In this chapter, we will look at five basic strategies that can be used for negotiation. Each strategy applies to a particular set of circumstances and has its own advantages and disadvantages. If you have done your homework, you will be well prepared for selecting the appropriate strategy or combination of strategies for a particular negotiation situation. Note that we say combination of strategies. Most negotiations involve a mixture of issues, and each may be best handled with a different strategy. There is usually no single “best” strategy. Variations in the positions of the parties and the context of the negotiation will affect each negotiation differently. And as negotiations continue over time, each side will make adjustments that may call for shifts or changes of strategy by the other side.
Key Factors That Determine the Types of Strategies
The five basic types of negotiating strategies depend on your combination of preferences for two basic concerns: the relationship with the other negotiator and the outcome of the negotiation itself. The strength or importance of each of these two concerns, and their relative priority, should direct the selection of the optimal negotiation strategy. The other party may select a strategy in a similar manner. If they do not, you will want to give se- rious consideration as to whether you should share this strategic negotiating model with them. Your chances of a good outcome are often better if both parties agree to play by the same rules. The interaction of the two parties’ choices will further influence the negotiation process that actually occurs, and this will have dramatic impact on the outcomes. We will now describe each of these concerns.
First, how important is your past and future relationship with the other party? How have the two of you gotten along in the past, and how important is it for the two of you to get along, work together, and like each other in the future? Perhaps it is very important. Per- haps it does not matter at all. Perhaps it is somewhere between these extremes. If main- taining a good relationship with the other party is important to you, then you should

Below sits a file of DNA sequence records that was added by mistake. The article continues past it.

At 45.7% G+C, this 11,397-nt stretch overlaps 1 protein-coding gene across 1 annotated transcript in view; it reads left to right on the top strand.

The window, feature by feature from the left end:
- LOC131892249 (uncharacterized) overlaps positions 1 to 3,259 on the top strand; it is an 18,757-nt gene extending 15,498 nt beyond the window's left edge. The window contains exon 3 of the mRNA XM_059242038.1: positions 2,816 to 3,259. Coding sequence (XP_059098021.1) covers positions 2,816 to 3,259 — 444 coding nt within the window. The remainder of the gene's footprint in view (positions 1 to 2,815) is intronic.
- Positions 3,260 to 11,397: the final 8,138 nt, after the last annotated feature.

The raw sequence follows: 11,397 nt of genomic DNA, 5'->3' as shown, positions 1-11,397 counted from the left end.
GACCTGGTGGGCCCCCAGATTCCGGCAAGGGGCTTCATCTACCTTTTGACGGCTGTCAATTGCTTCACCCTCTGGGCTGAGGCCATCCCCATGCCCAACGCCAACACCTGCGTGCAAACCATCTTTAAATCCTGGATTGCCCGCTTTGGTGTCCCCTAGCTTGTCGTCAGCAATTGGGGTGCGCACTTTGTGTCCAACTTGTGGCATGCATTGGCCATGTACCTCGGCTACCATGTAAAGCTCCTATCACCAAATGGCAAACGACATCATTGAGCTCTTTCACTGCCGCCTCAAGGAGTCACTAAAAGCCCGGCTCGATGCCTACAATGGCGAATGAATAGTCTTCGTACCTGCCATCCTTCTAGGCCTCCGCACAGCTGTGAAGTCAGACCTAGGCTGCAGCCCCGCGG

Source: “Selecting a Strategy,” from Think Before You Speak, by Roy J. Lewicki, Alexander Hiam, and Karen W. Olander, 1996, pp. 54–75. New York: John Wiley & Sons, Inc. Used with permission.
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negotiate differently than if the relationship is unimportant, or if it is unlikely that you can repair the relationship.
The importance of the relationship between the two parties will be affected by a number of factors: (1) whether there is a relationship at all; (2) whether that relationship is generally positive or negative (whether the two of you have gotten along well or poorly in the past); (3) whether a future relationship is desirable; (4) the length of the re- lationship and its history, if one exists; (5) the level of and commitment to the relation- ship; (6) the degree of interdependence in the relationship; and (7) the amount and extent of free, open communication between the parties.
For example, if you are negotiating the purchase of a new car, you may never have met the salesperson before and may not expect to have a continuing relationship. There- fore, your relationship concerns are low. However, if your business uses a fleet of cars and you expect to work with this person on deals in the future, your relationship con- cerns are high, and this will affect negotiations. Or if you are buying the car from your neighbor, and want to continue to have a good relationship with that person, you may negotiate differently than if you are buying it from a stranger.
In the case of a party with whom you have an ongoing relationship, it may be congenial, or it may be antagonistic if earlier negotiations have been hostile. If it is a congenial relationship,